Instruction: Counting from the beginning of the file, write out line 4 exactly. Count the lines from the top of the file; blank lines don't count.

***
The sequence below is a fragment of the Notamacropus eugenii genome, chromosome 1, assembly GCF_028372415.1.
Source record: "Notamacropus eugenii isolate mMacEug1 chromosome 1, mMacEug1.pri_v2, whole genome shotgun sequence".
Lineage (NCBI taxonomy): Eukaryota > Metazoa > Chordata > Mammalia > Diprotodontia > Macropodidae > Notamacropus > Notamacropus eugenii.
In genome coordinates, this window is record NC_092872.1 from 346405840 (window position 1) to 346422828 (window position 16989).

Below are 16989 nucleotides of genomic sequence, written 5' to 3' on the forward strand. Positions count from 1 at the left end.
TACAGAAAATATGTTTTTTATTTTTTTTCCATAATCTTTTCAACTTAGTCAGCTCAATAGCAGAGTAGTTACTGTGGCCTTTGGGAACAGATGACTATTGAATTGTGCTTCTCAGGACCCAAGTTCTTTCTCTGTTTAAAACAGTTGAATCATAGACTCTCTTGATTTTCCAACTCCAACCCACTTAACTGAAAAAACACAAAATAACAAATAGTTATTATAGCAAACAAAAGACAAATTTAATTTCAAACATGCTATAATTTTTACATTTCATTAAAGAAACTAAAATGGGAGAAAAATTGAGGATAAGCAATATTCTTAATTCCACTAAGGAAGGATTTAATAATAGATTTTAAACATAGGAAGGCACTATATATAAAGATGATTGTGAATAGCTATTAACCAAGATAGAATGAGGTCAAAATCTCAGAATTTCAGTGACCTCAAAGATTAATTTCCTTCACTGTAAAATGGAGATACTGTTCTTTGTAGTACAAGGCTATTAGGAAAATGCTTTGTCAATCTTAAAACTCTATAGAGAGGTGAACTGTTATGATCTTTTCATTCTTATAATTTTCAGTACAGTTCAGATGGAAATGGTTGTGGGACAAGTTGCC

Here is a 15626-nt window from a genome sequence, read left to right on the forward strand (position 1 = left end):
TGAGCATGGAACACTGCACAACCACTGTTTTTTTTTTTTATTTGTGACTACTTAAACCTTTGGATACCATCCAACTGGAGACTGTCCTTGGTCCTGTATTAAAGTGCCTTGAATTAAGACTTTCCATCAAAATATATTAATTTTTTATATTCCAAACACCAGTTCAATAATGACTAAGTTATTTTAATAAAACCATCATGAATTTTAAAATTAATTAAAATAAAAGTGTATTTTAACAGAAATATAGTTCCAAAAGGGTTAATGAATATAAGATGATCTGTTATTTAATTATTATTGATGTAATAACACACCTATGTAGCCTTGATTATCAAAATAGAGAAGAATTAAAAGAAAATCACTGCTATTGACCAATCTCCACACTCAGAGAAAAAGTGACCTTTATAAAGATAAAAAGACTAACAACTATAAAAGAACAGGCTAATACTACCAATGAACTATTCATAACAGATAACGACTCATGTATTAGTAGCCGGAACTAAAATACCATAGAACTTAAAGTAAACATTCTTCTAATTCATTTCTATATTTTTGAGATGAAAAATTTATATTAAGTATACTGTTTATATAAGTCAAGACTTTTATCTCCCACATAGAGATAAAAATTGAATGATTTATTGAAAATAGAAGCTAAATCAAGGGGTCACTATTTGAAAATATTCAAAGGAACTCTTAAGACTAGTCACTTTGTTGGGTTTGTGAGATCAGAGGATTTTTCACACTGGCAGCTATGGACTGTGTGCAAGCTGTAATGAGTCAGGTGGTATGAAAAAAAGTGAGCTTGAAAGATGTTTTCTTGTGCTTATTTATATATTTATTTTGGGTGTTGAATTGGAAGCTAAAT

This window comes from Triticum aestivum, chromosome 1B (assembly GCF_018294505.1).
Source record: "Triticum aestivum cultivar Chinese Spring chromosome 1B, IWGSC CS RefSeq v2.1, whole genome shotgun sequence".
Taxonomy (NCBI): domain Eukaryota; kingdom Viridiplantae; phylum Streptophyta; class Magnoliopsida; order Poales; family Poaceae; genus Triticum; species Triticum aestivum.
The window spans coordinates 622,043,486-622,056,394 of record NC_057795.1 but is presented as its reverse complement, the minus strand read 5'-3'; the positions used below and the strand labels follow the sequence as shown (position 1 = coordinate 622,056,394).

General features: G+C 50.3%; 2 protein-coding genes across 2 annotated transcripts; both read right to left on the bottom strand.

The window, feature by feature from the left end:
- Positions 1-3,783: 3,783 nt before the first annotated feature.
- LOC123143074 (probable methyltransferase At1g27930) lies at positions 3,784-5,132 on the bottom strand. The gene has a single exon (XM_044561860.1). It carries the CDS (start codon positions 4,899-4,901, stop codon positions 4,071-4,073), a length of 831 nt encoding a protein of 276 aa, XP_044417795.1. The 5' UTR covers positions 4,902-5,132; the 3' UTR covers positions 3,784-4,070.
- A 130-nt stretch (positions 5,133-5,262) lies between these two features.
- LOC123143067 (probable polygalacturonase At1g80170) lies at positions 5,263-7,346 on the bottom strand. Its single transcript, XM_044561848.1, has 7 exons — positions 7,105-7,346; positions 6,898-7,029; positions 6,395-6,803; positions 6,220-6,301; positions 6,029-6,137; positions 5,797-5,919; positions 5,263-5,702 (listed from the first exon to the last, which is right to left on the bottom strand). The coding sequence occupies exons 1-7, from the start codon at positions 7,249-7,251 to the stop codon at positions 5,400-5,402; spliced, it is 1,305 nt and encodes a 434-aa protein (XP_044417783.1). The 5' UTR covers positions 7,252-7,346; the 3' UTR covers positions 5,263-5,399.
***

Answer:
In genome coordinates, this window is record NC_092872.1 from 346405840 (window position 1) to 346422828 (window position 16989).